On another note, you may have noticed an absence of the usual "local crime" type posts on this blog over the past few days. Last week was the last time I covered any type of local crime. Nothing would make me happier than to say crime has taken leave from Kansas City, nobody has been killed, raped or robbed, we are now living in the land of Love, Peace, and lollipops, free unicorn rides and cotton candy are the theme of the day, but that wouldn't be the truth. The truth is, I was starting to sound like a broken record, and frankly there are already more than a few of those around these parts. The truth is, I've given that shit a rest because at some point it just becomes lip service. Folks are still killing one another, there's a rapist loose in Waldo, and Quik Trips are still ATM's for petty crooks. So I decided to give it a rest, at least for a few days until something extra heinous occurs. A person can only express so much outrage, there are only so many words one can write on a subject, until those words just become repetitive self serving horse shit. So it's not that I've lost my concern or my contempt, I'm just looking for a new angle, or a story that makes me feel something other than, the same old same. In the meantime, I'm putting together a multi part story from my sordid past and should have the first installment up come Monday. (Link to the full post here. The bold is from me.)

So, unless breaking news demands it, I am giving racial issues a rest for a while.

Thursday, October 15, 2009

Those Red Light Cameras

Red light cameras were deemed by the city council to be a good idea, to make the city safer, and along the way, make the city a little money. The safety thing is a little controversial*, but other cities have made money from their red light cameras. Well, it turns out that Kansas City is not making any money off the cameras. It is requiring two police officers to review the pictures. People are going to court and contesting the tickets. Something like two hundred cases are pending in the court system.

Now, I am pretty sure that the camera at US 71 and Red Bridge snapped my pic at least twice taking a legal right hand turn on red after a full stop. Now, when I come to that intersection and prepare to turn right on red, I come to a full stop behind the line on the pavement, move a little, stop again and look for traffic, then go. What a pain. Now, I rejoice when I see a green light at the intersection. I'm not the only one: A group of folks who deal with the cameras on the intersections further up 71, at Meyer, 59th and 55th are also saying that they were photographed taking legal right-on-red turns, and got tickets in the mail. That's a big waste of time for the police and courts, having to deal with these inappropriately taken photos.

What to do? How much would it cost just to cancel the contract and turn off the cameras? Because that what ought to be done. Simple as that. If the cameras don't really enhance safety and they apparently aren't producing profit for the city, then the red light camera era should end, ASAP.

*The controversy with the cameras is that while they do seem to cut down on the amount of folks running the lights and possibly causing collisions in the intersection, there is a marked increase in the number of rear end collisions just before these intersections. Maybe these rear enders are less likely to cause fatalities and serious injury, but cars are damaged, and a lot of bullshit whiplash occurs. So the safety advantages may not measure up objectively, only subjectively. If only people would shut up and drive...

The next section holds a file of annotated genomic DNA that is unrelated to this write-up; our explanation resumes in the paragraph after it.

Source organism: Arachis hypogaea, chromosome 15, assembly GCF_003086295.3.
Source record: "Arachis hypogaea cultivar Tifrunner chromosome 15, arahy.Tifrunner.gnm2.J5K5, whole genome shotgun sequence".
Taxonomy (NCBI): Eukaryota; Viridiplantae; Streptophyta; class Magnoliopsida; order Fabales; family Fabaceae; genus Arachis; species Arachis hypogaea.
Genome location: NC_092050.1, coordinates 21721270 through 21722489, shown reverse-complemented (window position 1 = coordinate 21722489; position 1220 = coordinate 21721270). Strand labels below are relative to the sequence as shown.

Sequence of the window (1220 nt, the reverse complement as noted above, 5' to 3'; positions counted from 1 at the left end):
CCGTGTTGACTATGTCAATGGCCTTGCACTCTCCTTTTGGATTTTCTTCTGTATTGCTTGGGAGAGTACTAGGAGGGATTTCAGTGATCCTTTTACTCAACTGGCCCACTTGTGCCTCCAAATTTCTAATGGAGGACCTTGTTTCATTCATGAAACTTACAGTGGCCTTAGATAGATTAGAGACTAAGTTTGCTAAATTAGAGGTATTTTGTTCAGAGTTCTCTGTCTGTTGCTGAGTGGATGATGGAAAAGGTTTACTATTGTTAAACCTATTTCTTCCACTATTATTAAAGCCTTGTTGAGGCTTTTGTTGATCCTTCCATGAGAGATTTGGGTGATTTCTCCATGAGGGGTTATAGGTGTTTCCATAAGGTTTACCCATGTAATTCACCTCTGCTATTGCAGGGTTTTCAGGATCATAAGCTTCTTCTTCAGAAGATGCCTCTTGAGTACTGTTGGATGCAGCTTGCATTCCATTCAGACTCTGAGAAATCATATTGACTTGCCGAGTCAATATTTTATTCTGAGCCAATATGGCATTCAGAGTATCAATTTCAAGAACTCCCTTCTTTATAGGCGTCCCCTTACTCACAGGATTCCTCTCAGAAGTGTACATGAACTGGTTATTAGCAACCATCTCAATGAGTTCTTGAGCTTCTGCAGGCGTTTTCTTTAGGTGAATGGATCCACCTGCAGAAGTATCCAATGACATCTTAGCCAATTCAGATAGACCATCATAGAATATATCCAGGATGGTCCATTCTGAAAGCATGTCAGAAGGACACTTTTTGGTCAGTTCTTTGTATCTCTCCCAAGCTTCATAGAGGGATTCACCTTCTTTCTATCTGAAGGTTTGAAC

Update: Rush Dropped from Group Bidding to Buy St. Louis Rams

Correction: Dadgumit, I made a mistake. I looked at the edit postings list, not the archive list, and it lied to me. This actually is only the 95th post actually posted. That other list includes drafts. Dadgumit. No syndication yet.

The group, led by Dave Checkkets, decided to drop Rush Limbaugh from their roster. The heat got hot, rejection was looking likely, so they decided to let Rush go. Many commentators have burned Checkkets for being a wuss for letting the critics intimidate him. However, I understand his move. He wants his bid to succeed. It's a shame that he had to drop Rush in order to facilitate that.

The Indianapolis Colts owner, Irsay, has a lot of nerve commenting on Rush's integrity and appropriateness for the NFL. He is part of a family ownership that packed the team up in the dead of night one winter and moved from Baltimore to Indy. A lotta nerve.

And Al Sharpton should keep his cake hole shut--who elected him to the Commissioner's Office at the NFL?

Rush's politics should not have entered into this. The only reason Rush's views are known is because he opines for a living. If he had made his millions selling widgets or providing a service and kept his mouth closed regarding his politics, no one would have looked twice at his being part of a bid to buy an NFL team. To me, it's a part of the rampaging political correctness of this world, and also the increasing blandness of everything. In order not to be attacked in the present or have something held against you in the future, you wash out or hold back interesting and potentially controversial parts of yourself. After awhile, everything starts looking the same.